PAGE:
Japan's biggest win

WOLFSBURG, Germany -- Late Saturday night a German journalist asked Homare Sawa if Japan's quarterfinal victory over Germany was the biggest of her long career.

Japan's veteran midfielder and captain listened for the translation into the headset, nodded and gave a wry smile.

"Yes, so far."

Even bigger wins could be in store for the Japanese team, which stunned the world Saturday with its 1-0 win over the tournament host, Germany.

"I have always wanted to beat Germany, and to do it at the world championship makes me very happy," Sawa said.

Sawa, FIFA's player of the match, did not score the goal that led to the biggest upset in the history of the Women's World Cup -- that was substitute Karina Maruyama, who angled a shot into the back of the net in the 108th minute, the latest goal in a Women's World Cup game.

But it was Sawa who delivered the perfect pass in space, minutes after leaving the field on a stretcher with what appeared to be a groin injury and then returning to the game.< /p>

"It was 120 minutes and I just had to play," said Sawa, who walked gingerly into the post-match press conference. "You're very tired, but the ball comes and you react."

For all the games she's played, she has never played in one bigger than Wednesday's semifinal in Frankfurt against Sweden, which defeated Australia 3-1 on Sunday.

Sawa, playing in her fifth World Cup tournament, had never beaten Germany in her career. While her on-field celebration was muted, in the locker room, she admitted, "I cried for all the joy."

Since Japan last lost to Germany at the 2008 Beijing Olympics, Japanese coach Norio Sasaki said his team has aimed to improve in this tournament and be able to play with the world's elite teams. The Japanese came into the tournament ranked No. 4 in the world.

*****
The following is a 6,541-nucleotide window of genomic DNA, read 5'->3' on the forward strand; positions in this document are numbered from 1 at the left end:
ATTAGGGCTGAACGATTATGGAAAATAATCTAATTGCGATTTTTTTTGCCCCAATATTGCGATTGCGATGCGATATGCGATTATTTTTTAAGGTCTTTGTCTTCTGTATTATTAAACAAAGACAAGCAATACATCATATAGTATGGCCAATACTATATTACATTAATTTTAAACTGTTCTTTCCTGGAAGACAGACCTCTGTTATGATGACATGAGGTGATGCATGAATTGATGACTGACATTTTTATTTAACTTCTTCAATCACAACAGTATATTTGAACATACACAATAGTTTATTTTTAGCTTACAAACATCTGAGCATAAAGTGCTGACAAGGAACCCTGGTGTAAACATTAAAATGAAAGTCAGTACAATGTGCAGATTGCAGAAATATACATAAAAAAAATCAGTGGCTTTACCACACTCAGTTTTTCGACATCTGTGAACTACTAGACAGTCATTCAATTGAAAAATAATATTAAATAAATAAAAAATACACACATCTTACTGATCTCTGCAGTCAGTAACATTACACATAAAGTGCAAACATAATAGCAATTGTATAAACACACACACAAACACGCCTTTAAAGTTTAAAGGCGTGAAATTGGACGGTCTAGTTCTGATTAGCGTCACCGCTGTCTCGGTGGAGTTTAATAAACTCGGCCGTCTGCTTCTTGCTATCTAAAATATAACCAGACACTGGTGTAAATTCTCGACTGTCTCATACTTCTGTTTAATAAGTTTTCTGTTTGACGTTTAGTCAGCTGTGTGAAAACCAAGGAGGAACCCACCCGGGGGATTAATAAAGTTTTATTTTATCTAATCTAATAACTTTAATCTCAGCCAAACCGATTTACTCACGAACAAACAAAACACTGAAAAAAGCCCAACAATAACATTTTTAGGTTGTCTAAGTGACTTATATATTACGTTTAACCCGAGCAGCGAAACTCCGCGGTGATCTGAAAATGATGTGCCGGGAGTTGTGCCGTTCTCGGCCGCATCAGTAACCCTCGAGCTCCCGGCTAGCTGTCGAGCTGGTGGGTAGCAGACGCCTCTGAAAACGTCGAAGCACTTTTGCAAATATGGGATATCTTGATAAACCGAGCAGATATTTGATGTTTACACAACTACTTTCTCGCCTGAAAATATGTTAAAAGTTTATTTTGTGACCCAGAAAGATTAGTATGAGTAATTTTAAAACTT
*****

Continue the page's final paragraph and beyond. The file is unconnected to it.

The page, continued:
Led by Sawa, Japan has accomplished just that by taking down the World Cup favorites. The team is both tactically sound and tenacious.

Sawa and Sasaki pointed out that it was the Germans, the host team with designs on winning a third-straight World Cup, who played with all the pressure. And as the game went on without a goal for the German side, despite a multitude of chances, that pressure mounted.

The Japanese, who had never beaten Germany before, don't carry that kind of burden in this tournament. They do, however, carry a banner that reads "To our friends around the world -- thank you for your support."

They have brought it out after every match as a sign of deep gratitude to all who supported their country following the devastating earthquake and tsunami in March.

The Japanese players hope that their success in Germany will bring some consolation to those who are still suffering back at home.

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